Jul 21 2014
Osteopathic Medical Student, Joseph Ciano, attended and presented at the 2014 Anatomical Society Conference in Bradford, England from July 8th-10th.
The theme of the conference was "skin and bones", and Joseph presented his research poster during the "skin symposium". MDs, Medical students, Phds, and Phd students were present.
He presented his poster entitled, "Variation in the distribution of Meissner's corpuscles in human fingers". Joseph had his poster printed on beautiful cloth fabric to enhance the hand drawn images he created. After constructive criticism and feedback from his peers, he has more ideas on the topic and is considering writing up the manuscript to be published. He also received an award and 100 English pounds by the Anatomical Society for his project, made connections with new colleagues, and represented NYITCOM internationally.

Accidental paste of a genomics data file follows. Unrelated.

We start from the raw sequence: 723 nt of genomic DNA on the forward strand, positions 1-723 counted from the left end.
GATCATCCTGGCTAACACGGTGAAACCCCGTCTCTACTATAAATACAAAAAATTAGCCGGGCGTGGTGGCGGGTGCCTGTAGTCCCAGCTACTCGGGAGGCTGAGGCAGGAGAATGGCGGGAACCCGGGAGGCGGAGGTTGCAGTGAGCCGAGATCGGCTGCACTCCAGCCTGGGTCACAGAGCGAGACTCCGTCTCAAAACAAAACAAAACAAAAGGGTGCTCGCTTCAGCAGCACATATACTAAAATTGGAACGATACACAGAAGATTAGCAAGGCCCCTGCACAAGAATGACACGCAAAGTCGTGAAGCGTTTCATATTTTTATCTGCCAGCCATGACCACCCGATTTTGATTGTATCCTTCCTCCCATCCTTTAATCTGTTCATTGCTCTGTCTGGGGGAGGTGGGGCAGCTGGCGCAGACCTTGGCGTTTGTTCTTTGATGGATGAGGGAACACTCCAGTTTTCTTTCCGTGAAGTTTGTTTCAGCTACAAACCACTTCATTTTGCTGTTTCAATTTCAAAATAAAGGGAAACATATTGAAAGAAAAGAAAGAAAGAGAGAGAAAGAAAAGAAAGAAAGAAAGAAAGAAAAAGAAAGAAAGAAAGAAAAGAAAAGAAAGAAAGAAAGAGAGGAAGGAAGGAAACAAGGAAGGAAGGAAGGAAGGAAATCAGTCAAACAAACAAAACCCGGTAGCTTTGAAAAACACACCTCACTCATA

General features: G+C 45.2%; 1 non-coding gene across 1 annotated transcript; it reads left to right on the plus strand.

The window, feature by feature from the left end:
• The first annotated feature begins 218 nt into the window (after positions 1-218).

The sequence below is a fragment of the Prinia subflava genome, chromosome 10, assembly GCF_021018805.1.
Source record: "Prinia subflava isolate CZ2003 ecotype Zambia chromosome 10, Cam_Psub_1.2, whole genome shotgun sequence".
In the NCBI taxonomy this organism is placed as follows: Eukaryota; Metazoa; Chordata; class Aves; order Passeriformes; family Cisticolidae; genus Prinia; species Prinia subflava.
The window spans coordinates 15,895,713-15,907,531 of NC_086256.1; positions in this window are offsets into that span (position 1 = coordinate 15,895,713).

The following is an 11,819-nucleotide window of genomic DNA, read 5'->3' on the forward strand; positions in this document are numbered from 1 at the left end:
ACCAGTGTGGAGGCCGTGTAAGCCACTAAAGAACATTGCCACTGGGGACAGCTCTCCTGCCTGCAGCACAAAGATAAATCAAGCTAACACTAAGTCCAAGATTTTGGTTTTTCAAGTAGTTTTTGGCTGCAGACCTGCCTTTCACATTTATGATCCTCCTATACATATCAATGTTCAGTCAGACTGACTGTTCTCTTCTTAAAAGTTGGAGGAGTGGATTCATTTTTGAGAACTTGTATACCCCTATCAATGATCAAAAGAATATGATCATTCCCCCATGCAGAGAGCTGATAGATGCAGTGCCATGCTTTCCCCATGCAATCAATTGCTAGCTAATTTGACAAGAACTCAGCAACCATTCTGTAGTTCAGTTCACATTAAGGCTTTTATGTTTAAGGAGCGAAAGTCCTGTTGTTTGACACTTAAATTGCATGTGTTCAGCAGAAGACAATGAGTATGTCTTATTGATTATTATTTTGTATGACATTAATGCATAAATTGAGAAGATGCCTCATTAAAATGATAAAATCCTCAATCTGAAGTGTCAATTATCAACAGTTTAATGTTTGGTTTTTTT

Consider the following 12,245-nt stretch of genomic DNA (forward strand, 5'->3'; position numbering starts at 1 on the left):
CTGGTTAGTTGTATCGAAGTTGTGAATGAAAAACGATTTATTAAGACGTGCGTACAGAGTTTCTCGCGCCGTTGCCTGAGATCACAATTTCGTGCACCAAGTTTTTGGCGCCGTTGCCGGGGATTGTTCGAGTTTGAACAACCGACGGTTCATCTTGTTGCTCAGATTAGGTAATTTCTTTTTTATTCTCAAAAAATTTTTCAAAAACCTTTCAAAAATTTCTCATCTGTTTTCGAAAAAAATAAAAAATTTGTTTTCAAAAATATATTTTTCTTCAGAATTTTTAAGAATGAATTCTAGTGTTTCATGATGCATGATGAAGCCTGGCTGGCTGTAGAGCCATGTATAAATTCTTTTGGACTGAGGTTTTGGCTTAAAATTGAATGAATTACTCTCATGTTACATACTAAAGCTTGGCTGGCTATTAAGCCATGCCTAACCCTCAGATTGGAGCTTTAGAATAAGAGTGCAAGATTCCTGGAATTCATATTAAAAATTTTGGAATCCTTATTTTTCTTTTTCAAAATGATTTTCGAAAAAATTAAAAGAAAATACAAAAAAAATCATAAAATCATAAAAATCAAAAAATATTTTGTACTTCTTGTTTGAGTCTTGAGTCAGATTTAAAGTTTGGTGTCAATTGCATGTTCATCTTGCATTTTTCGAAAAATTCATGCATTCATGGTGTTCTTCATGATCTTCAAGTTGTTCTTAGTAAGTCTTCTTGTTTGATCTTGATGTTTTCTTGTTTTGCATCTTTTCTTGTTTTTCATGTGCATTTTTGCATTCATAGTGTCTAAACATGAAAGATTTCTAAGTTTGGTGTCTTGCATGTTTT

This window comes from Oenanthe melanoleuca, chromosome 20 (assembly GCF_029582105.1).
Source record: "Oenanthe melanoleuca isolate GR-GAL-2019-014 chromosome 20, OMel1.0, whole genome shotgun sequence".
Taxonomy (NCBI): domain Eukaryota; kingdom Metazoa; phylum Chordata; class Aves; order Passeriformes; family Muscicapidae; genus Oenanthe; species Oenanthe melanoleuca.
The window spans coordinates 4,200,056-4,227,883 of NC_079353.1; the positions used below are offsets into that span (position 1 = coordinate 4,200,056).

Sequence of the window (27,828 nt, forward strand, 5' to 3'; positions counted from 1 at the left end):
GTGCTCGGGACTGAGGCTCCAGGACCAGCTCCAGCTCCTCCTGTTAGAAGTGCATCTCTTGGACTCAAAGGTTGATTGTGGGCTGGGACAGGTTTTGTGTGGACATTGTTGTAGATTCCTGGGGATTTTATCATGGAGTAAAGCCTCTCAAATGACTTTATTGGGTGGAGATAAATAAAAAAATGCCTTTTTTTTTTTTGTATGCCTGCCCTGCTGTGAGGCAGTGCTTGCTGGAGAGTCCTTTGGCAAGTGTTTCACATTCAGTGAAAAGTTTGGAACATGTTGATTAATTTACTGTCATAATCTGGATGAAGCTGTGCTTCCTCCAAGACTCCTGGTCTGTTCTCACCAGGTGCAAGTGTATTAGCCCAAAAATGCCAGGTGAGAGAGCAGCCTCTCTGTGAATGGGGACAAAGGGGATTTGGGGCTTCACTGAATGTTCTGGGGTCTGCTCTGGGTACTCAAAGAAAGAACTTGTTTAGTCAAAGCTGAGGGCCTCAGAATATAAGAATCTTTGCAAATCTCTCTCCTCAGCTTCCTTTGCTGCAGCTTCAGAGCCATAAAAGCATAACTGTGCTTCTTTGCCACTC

Joseph Ciano explains, "My research investigated the distribution of Meissner's corpuscles in the human fingers. Meissner's corpuscles are microscopic structures in the skin that assist in the perception of general sensation. These microscopic structures are located in skin throughout the body, but are concentrated in the fingers, lips, skin of the genitalia, and other locations with high sensitivity. Since sensation in the hands (tactile acuity) is important in clinical medicine (conducting a physical exam, i.e.) and many manual medicines (OMT, acupuncture, chiropractic medicine, i.e.), I sought to explore the structures that make tactile sensation possible. I took tissue samples from the fingers of 16 cadavers from the NYITCOM Anatomy Lab, had these tissues processed and stained with Hematoxylin and Eosin, and I counted the amount of corpuscles in different finger regions. After a good deal of photographing slides, counting corpuscles, and statistics, I found that there are significant differences in the distribution of Meissner's corpuscles. These sensory structures are significantly higher in the finger tips and distal finger pads, compared to other regions. I also found that about 50% of individuals had significantly different (significantly higher or lower) corpuscle quantities when compared to each other. My findings suggest that certain areas of the fingers have higher tactile acuity than other areas, and tactile acuity is a factor that may vary between different individuals."